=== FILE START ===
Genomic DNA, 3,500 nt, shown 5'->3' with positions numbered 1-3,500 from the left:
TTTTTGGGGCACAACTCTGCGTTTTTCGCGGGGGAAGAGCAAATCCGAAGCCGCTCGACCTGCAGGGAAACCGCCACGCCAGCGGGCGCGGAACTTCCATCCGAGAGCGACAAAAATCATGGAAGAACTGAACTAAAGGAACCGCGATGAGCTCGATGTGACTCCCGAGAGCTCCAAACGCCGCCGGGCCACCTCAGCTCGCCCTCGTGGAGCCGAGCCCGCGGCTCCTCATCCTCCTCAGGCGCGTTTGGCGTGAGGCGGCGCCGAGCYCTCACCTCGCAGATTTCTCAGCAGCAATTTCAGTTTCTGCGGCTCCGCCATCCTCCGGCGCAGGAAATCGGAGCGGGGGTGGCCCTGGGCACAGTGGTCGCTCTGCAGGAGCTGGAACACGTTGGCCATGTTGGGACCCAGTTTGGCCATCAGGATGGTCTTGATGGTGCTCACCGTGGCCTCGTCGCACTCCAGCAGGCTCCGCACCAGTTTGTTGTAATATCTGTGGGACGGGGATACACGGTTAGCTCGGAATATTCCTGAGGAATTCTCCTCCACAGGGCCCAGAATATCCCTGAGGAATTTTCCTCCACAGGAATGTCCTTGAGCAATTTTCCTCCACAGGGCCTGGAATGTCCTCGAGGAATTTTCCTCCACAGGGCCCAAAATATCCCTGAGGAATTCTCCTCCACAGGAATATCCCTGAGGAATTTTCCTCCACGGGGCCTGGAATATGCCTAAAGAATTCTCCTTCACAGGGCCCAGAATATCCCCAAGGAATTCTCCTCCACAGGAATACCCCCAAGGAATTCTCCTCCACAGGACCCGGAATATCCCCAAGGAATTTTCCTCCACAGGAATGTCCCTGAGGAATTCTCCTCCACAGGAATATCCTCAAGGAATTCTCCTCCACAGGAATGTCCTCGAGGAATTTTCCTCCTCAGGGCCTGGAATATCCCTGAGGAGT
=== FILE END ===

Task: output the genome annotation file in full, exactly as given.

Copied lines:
Genomic DNA, 3,500 nt, shown 5'->3' with positions numbered 1-3,500 from the left:
TTTTTGGGGCACAACTCTGCGTTTTTCGCGGGGGAAGAGCAAATCCGAAGCCGCTCGACCTGCAGGGAAACCGCCACGCCAGCGGGCGCGGAACTTCCATCCGAGAGCGACAAAAATCATGGAAGAACTGAACTAAAGGAACCGCGATGAGCTCGATGTGACTCCCGAGAGCTCCAAACGCCGCCGGGCCACCTCAGCTCGCCCTCGTGGAGCCGAGCCCGCGGCTCCTCATCCTCCTCAGGCGCGTTTGGCGTGAGGCGGCGCCGAGCYCTCACCTCGCAGATTTCTCAGCAGCAATTTCAGTTTCTGCGGCTCCGCCATCCTCCGGCGCAGGAAATCGGAGCGGGGGTGGCCCTGGGCACAGTGGTCGCTCTGCAGGAGCTGGAACACGTTGGCCATGTTGGGACCCAGTTTGGCCATCAGGATGGTCTTGATGGTGCTCACCGTGGCCTCGTCGCACTCCAGCAGGCTCCGCACCAGTTTGTTGTAATATCTGTGGGACGGGGATACACGGTTAGCTCGGAATATTCCTGAGGAATTCTCCTCCACAGGGCCCAGAATATCCCTGAGGAATTTTCCTCCACAGGAATGTCCTTGAGCAATTTTCCTCCACAGGGCCTGGAATGTCCTCGAGGAATTTTCCTCCACAGGGCCCAAAATATCCCTGAGGAATTCTCCTCCACAGGAATATCCCTGAGGAATTTTCCTCCACGGGGCCTGGAATATGCCTAAAGAATTCTCCTTCACAGGGCCCAGAATATCCCCAAGGAATTCTCCTCCACAGGAATACCCCCAAGGAATTCTCCTCCACAGGACCCGGAATATCCCCAAGGAATTTTCCTCCACAGGAATGTCCCTGAGGAATTCTCCTCCACAGGAATATCCTCAAGGAATTCTCCTCCACAGGAATGTCCTCGAGGAATTTTCCTCCTCAGGGCCTGGAATATCCCTGAGGAGT